If you are anything like me you find yourself from time to time channel surfing and stopping on one of the seemingly, endless house flipping shows on HGTV or similar networks. Having flipped houses myself, I find these shows interesting. One thing that many of the shows have in common seems to be good contractors. This is a huge area of exposure in any flip, unless you happen to be an accomplished (and licensed) jack of all-trades. There is nothing worse than showing up at your flip and seeing that your contractor has packed up his tools and is on to the next job, before finishing your job. So for those of you inspired by all the success stories on HGTV, I would strongly recommend having a contractor that you have worked with before dipping your toes in and buying that fixer-upper. Assuming you have that contractor lined up and ready, how easy is it to find a potential flip? A few years back, opportunity seemed to be everywhere. Now, as the economy has improved, it seems that the Boston market is diverging from the much of the rest of the country. A recent article by DS News (see below) examined the market for flipping throughout the US, which confirmed that overall there is less flipping going on, but Boston is one of the top five cities with a 40% increase in flips, year-over-year.
This is interesting because foreclosures, (traditionally a good front-end source for flips), have dropped in the same period. Our own experience indicates that while there may be more flips in the Boston market, it is really being driven by the escalating prices and appreciation on the back end, as opposed to an abundance of inventory on the front end of the transaction.
Home Flipping Drops to Five-Year Low in Q3
Posted By Brian Honea On November 19, 2014 @ 11:31 pm In Daily Dose,Featured,Market Studies,News
Home flipping sales declined nationwide both quarter-over-quarter and year-over-year, hitting their lowest level since the second quarter of 2009, according to RealtyTrac's Q3 2014 U.S. Home Flipping Report released today. The number of home flipping sales, or those in which a home is purchased and sold within 12 months, represented 4 percent of all single-family home sales in the U.S. in the third quarter, down from 4.6 percent from Q2 2014 and from 5.6 percent in the third quarter of 2013, according to RealtyTrac. The average gross return on investment for flipped homes in Q3 was 36 percent, a slight increase from 35 percent in Q2 but a slight decline from 37 percent from the same quarter last year, according to RealtyTrac. The average gross profit per home flipped for investors was $75,990 in the third quarter, RealtyTrac reported.
"Flipping returned to its historic norm of 4 percent in the third quarter as home price appreciation cooled in many of the hot flipping markets across the country," said Daren Blomquist, VP of RealtyTrac. "Meanwhile, the record-high average profits per flip in the quarter demonstrate that flippers are still filling an important niche in an aging housing market with historically low levels of new homes being built. The most successful flippers are buying older, outdated homes in established neighborhoods and rehabbing them extensively to appeal to modern tastes." The top five metropolitan areas with the most home flips were Miami (1,190), Phoenix (1,147), New York (1,070), and Tampa (789) with Tampa being the only one of those five that saw a year-over-year increase in home flips in Q3, according to RealtyTrac. The top five metros that saw the highest year-over-year increase in home flips were Louisville, Kentucky (117 percent), Kansas City (66 percent), Boston (40 percent), New Orleans (38 percent), and Indianapolis (35 percent).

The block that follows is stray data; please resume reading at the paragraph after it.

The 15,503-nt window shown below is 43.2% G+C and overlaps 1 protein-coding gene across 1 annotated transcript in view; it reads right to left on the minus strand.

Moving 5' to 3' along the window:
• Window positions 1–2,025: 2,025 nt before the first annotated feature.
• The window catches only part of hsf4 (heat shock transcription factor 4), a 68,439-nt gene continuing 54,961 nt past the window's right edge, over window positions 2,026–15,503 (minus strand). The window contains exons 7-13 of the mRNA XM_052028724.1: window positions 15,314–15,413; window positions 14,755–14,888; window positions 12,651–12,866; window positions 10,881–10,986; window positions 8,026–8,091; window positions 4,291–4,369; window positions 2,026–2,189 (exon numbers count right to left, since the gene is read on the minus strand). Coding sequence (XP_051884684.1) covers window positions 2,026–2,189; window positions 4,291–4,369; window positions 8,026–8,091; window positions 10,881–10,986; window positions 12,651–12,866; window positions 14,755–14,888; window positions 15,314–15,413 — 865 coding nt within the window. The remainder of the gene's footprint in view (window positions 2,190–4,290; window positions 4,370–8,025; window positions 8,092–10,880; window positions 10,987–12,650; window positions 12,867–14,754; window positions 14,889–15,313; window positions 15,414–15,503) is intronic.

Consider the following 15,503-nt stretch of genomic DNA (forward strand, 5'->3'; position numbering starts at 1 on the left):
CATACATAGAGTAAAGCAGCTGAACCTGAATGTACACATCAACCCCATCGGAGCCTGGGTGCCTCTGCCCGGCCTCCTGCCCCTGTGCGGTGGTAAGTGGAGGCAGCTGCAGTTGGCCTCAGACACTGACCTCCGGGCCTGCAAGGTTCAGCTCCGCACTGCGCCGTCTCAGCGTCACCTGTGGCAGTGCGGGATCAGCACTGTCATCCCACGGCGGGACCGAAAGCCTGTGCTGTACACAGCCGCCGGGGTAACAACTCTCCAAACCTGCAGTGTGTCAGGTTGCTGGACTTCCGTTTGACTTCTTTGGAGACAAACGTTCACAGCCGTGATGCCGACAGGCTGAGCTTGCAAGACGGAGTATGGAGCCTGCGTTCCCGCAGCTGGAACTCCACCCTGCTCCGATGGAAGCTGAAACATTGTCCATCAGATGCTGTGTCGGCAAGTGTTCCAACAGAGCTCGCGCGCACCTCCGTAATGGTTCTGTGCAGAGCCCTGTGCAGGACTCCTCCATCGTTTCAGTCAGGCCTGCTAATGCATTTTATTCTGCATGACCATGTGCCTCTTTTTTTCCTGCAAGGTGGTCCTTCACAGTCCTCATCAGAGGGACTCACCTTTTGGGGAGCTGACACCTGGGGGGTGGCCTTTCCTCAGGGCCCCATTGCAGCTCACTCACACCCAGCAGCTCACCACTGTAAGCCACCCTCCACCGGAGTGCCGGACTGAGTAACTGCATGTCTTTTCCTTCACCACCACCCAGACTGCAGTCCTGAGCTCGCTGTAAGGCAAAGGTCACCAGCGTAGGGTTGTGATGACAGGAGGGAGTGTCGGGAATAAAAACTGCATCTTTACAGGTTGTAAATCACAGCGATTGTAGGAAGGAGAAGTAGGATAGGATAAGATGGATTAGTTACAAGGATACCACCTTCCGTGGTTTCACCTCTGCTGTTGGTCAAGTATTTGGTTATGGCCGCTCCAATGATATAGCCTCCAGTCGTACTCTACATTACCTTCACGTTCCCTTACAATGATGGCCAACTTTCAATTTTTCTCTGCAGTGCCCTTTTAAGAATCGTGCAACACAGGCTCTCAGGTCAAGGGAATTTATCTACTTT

Metro areas with the highest return on investment for home flips in Q3 were Baltimore (88 percent), Pittsburgh (79 percent), Detroit (61 percent), Richmond, Virginia (60 percent, and Mobile, Alabama (59 percent), according to RealtyTrac. San Francisco, San Jose, Los Angeles, New York, Seattle, and San Diego posted the highest average gross profit among metros per home flip, all with more than $125,000 per home flip.
"The markets with an increase in flipping tend to be those with older, distressed inventory still available that flippers can often buy at a discount and add value to," Blomquist said. "Those discounted distressed properties have become harder to find, but a recent jump in scheduled foreclosure auctions could provide more fodder for flippers in the next three to six months."
The national average amount of time it took to complete a home flip in the third quarter was 185 days, a slight decrease from 187 days in Q2 but an increase from 133 days from the third quarter of 2013, RealtyTrac reported.
If you are interested in finding a property to flip in the Greater Boston area, please contact our office. Wed love to help you flip a property that would make the HGTV jealous!